Nuclear Treaty: Us Withdrawal

Part of the debate – in the House of Commons at 10:37 am on 25th October 2018.

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Photo of Mark Field Mark Field Minister of State 10:37 am, 25th October 2018

I am afraid that the hon. Gentleman will have to put up with the Minister of State this morning.

If I may, I will first set out some of the context. The intermediate-range nuclear forces treaty is an agreement signed 31 years ago, in 1987, between the United States and the Soviet Union. The treaty eliminated nuclear and conventional ground-launched ballistic and cruise missiles with intermediate ranges. For over three decades, the INF treaty has played a valuable role in supporting Euro-Atlantic security. By removing an entire class of US and Russian weapons, the treaty has contributed to strategic stability and reduced the risk of miscalculation leading to conflict.

Russia’s aggressive actions, including the threat and use of force to attain political goals, continue to undermine Euro-Atlantic security and the rules-based international order. Full compliance is essential for the treaty to be effective, yet a pattern of behaviour and information over many years has led to widespread doubts about Russia’s compliance. Of course, it was the Obama Administration in 2014 that first strongly called out Russia’s non-compliance with this treaty. It is important to remember that this has been a long-running concern for several US Administrations and, indeed, for their European allies.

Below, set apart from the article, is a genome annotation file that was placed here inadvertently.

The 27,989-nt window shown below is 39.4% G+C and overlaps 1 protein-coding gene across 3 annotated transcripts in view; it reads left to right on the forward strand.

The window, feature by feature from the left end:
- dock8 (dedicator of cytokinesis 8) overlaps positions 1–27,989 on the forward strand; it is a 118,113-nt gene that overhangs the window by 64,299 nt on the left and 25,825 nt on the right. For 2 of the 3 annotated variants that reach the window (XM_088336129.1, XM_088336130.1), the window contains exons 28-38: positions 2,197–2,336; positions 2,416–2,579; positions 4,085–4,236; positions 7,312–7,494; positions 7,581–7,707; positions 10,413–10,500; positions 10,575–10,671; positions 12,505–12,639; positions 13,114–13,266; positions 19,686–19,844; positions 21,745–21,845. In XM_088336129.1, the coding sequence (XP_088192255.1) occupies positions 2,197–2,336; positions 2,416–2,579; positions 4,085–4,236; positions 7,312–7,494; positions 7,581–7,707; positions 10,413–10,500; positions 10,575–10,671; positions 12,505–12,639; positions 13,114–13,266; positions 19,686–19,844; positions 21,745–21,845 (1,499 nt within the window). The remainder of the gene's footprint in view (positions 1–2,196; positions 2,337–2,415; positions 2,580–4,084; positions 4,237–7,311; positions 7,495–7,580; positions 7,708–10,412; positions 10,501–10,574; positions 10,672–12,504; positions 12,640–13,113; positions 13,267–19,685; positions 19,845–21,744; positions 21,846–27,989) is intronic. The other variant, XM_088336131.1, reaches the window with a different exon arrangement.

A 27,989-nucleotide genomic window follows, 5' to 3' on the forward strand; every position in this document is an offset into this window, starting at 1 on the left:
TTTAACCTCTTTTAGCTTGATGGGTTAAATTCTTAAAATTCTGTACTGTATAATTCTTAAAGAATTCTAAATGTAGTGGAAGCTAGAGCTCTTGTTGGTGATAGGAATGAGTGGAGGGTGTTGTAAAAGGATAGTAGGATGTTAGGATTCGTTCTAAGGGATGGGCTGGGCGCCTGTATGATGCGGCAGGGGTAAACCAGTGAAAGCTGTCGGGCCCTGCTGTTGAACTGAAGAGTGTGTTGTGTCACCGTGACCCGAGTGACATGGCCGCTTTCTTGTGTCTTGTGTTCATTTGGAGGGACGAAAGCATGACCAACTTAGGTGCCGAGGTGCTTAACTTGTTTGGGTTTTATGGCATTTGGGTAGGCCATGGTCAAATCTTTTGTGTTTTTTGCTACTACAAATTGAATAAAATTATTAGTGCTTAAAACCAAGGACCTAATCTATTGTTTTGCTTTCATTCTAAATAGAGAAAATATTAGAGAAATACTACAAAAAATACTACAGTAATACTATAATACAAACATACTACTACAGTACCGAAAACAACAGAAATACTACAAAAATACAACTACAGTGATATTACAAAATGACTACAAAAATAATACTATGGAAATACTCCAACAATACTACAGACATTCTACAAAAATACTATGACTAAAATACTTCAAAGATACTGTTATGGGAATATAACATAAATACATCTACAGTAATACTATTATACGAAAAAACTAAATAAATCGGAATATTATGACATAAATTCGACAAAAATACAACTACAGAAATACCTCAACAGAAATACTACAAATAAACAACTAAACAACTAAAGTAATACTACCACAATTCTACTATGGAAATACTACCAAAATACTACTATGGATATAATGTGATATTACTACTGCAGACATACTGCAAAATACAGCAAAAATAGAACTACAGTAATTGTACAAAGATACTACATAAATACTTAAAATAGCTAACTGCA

Alongside NATO allies in July, we made clear that in the absence of any credible answer from Russia on the 9M729 missile, the most plausible assessment would be that Russia was now in violation of the INF treaty. Since then, we have received no credible answer and so judge that Russia is indeed in violation.

In the interests of preserving the treaty, to which we in the UK and I think all our allies in Europe remain fully committed, we urge Russia to address these concerns in a substantial and transparent way, and to come back into full compliance with the treaty. The situation in which only one side—the United States—adheres to the treaty and Russia remains in non-compliance is not sustainable, as I am sure the hon. Gentleman would agree.

It is important to recognise that the US has not yet withdrawn from this treaty. While the treaty remains in force, we shall continue to support it, and in particular to press Russia to return to full and verifiable compliance. Indeed, it is worth noting media reports that Presidents Trump and Putin plan to meet in France next month—on Remembrance Sunday—to discuss this further. May I reassure the hon. Gentleman, and indeed the House at large, that dialogue is ongoing and that we shall remain in close contact with our US and NATO allies?